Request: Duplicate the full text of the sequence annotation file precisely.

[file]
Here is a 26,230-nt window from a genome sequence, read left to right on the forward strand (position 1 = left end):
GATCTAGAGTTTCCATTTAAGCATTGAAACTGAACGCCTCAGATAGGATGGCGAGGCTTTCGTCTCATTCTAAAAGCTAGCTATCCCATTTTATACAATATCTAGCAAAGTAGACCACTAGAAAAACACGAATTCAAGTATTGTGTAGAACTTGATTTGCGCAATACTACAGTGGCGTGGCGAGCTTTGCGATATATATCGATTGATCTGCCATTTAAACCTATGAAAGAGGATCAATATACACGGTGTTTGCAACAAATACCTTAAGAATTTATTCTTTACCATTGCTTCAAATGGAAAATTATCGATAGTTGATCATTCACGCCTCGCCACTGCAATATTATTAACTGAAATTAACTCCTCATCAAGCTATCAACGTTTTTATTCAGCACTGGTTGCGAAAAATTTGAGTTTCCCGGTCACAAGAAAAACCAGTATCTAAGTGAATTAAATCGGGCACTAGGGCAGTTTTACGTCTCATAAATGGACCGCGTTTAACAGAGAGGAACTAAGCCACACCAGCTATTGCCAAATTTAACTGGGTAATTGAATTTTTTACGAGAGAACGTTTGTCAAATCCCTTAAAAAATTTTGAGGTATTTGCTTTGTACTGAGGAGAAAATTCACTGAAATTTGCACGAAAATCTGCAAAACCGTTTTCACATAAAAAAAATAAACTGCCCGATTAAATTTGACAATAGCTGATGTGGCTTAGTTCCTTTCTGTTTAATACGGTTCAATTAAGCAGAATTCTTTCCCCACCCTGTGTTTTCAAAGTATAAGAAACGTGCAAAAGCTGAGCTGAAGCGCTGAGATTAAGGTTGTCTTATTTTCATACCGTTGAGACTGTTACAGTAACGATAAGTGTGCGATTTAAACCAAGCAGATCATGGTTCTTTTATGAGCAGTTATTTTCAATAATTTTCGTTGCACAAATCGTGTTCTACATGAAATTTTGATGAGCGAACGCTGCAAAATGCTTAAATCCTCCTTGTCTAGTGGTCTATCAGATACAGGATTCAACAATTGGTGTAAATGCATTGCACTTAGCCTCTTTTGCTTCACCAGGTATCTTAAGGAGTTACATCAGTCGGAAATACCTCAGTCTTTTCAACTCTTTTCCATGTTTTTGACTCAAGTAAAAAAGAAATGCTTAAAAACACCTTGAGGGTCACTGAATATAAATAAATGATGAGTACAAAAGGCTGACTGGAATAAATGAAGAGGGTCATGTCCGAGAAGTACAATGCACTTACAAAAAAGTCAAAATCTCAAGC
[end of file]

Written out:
Here is a 26,230-nt window from a genome sequence, read left to right on the forward strand (position 1 = left end):
GATCTAGAGTTTCCATTTAAGCATTGAAACTGAACGCCTCAGATAGGATGGCGAGGCTTTCGTCTCATTCTAAAAGCTAGCTATCCCATTTTATACAATATCTAGCAAAGTAGACCACTAGAAAAACACGAATTCAAGTATTGTGTAGAACTTGATTTGCGCAATACTACAGTGGCGTGGCGAGCTTTGCGATATATATCGATTGATCTGCCATTTAAACCTATGAAAGAGGATCAATATACACGGTGTTTGCAACAAATACCTTAAGAATTTATTCTTTACCATTGCTTCAAATGGAAAATTATCGATAGTTGATCATTCACGCCTCGCCACTGCAATATTATTAACTGAAATTAACTCCTCATCAAGCTATCAACGTTTTTATTCAGCACTGGTTGCGAAAAATTTGAGTTTCCCGGTCACAAGAAAAACCAGTATCTAAGTGAATTAAATCGGGCACTAGGGCAGTTTTACGTCTCATAAATGGACCGCGTTTAACAGAGAGGAACTAAGCCACACCAGCTATTGCCAAATTTAACTGGGTAATTGAATTTTTTACGAGAGAACGTTTGTCAAATCCCTTAAAAAATTTTGAGGTATTTGCTTTGTACTGAGGAGAAAATTCACTGAAATTTGCACGAAAATCTGCAAAACCGTTTTCACATAAAAAAAATAAACTGCCCGATTAAATTTGACAATAGCTGATGTGGCTTAGTTCCTTTCTGTTTAATACGGTTCAATTAAGCAGAATTCTTTCCCCACCCTGTGTTTTCAAAGTATAAGAAACGTGCAAAAGCTGAGCTGAAGCGCTGAGATTAAGGTTGTCTTATTTTCATACCGTTGAGACTGTTACAGTAACGATAAGTGTGCGATTTAAACCAAGCAGATCATGGTTCTTTTATGAGCAGTTATTTTCAATAATTTTCGTTGCACAAATCGTGTTCTACATGAAATTTTGATGAGCGAACGCTGCAAAATGCTTAAATCCTCCTTGTCTAGTGGTCTATCAGATACAGGATTCAACAATTGGTGTAAATGCATTGCACTTAGCCTCTTTTGCTTCACCAGGTATCTTAAGGAGTTACATCAGTCGGAAATACCTCAGTCTTTTCAACTCTTTTCCATGTTTTTGACTCAAGTAAAAAAGAAATGCTTAAAAACACCTTGAGGGTCACTGAATATAAATAAATGATGAGTACAAAAGGCTGACTGGAATAAATGAAGAGGGTCATGTCCGAGAAGTACAATGCACTTACAAAAAAGTCAAAATCTCAAGC